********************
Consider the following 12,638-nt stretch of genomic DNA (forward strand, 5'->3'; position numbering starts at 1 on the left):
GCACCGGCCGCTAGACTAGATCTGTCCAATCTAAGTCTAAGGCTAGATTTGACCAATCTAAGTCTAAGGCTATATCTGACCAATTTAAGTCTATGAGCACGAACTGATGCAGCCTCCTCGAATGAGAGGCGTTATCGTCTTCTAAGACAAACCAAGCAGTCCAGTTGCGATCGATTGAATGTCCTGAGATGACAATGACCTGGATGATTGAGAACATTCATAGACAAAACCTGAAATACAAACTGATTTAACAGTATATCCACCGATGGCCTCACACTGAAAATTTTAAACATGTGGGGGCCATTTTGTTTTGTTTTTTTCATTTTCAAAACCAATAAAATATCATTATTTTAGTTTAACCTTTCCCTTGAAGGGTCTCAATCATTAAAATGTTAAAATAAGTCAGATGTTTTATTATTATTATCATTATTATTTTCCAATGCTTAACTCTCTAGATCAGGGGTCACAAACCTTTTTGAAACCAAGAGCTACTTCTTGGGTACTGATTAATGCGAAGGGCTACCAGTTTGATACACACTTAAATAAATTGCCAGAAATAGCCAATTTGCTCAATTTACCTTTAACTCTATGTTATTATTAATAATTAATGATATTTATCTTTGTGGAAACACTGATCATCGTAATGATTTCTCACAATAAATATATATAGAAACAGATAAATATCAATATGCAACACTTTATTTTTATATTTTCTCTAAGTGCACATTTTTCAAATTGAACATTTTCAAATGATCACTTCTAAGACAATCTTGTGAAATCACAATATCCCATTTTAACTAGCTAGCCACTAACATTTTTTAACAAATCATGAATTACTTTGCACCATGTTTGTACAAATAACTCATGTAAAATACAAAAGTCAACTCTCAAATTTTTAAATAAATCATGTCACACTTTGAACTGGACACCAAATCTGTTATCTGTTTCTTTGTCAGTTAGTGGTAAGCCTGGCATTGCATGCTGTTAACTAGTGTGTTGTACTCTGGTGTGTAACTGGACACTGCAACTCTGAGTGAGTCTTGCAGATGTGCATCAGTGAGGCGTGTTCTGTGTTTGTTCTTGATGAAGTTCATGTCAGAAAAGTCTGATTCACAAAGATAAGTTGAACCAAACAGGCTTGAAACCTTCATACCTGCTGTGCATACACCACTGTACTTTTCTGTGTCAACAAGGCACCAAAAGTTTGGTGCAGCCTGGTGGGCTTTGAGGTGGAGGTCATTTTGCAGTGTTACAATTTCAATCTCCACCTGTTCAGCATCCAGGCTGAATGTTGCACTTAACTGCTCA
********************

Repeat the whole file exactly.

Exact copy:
Consider the following 12,638-nt stretch of genomic DNA (forward strand, 5'->3'; position numbering starts at 1 on the left):
GCACCGGCCGCTAGACTAGATCTGTCCAATCTAAGTCTAAGGCTAGATTTGACCAATCTAAGTCTAAGGCTATATCTGACCAATTTAAGTCTATGAGCACGAACTGATGCAGCCTCCTCGAATGAGAGGCGTTATCGTCTTCTAAGACAAACCAAGCAGTCCAGTTGCGATCGATTGAATGTCCTGAGATGACAATGACCTGGATGATTGAGAACATTCATAGACAAAACCTGAAATACAAACTGATTTAACAGTATATCCACCGATGGCCTCACACTGAAAATTTTAAACATGTGGGGGCCATTTTGTTTTGTTTTTTTCATTTTCAAAACCAATAAAATATCATTATTTTAGTTTAACCTTTCCCTTGAAGGGTCTCAATCATTAAAATGTTAAAATAAGTCAGATGTTTTATTATTATTATCATTATTATTTTCCAATGCTTAACTCTCTAGATCAGGGGTCACAAACCTTTTTGAAACCAAGAGCTACTTCTTGGGTACTGATTAATGCGAAGGGCTACCAGTTTGATACACACTTAAATAAATTGCCAGAAATAGCCAATTTGCTCAATTTACCTTTAACTCTATGTTATTATTAATAATTAATGATATTTATCTTTGTGGAAACACTGATCATCGTAATGATTTCTCACAATAAATATATATAGAAACAGATAAATATCAATATGCAACACTTTATTTTTATATTTTCTCTAAGTGCACATTTTTCAAATTGAACATTTTCAAATGATCACTTCTAAGACAATCTTGTGAAATCACAATATCCCATTTTAACTAGCTAGCCACTAACATTTTTTAACAAATCATGAATTACTTTGCACCATGTTTGTACAAATAACTCATGTAAAATACAAAAGTCAACTCTCAAATTTTTAAATAAATCATGTCACACTTTGAACTGGACACCAAATCTGTTATCTGTTTCTTTGTCAGTTAGTGGTAAGCCTGGCATTGCATGCTGTTAACTAGTGTGTTGTACTCTGGTGTGTAACTGGACACTGCAACTCTGAGTGAGTCTTGCAGATGTGCATCAGTGAGGCGTGTTCTGTGTTTGTTCTTGATGAAGTTCATGTCAGAAAAGTCTGATTCACAAAGATAAGTTGAACCAAACAGGCTTGAAACCTTCATACCTGCTGTGCATACACCACTGTACTTTTCTGTGTCAACAAGGCACCAAAAGTTTGGTGCAGCCTGGTGGGCTTTGAGGTGGAGGTCATTTTGCAGTGTTACAATTTCAATCTCCACCTGTTCAGCATCCAGGCTGAATGTTGCACTTAACTGCTCA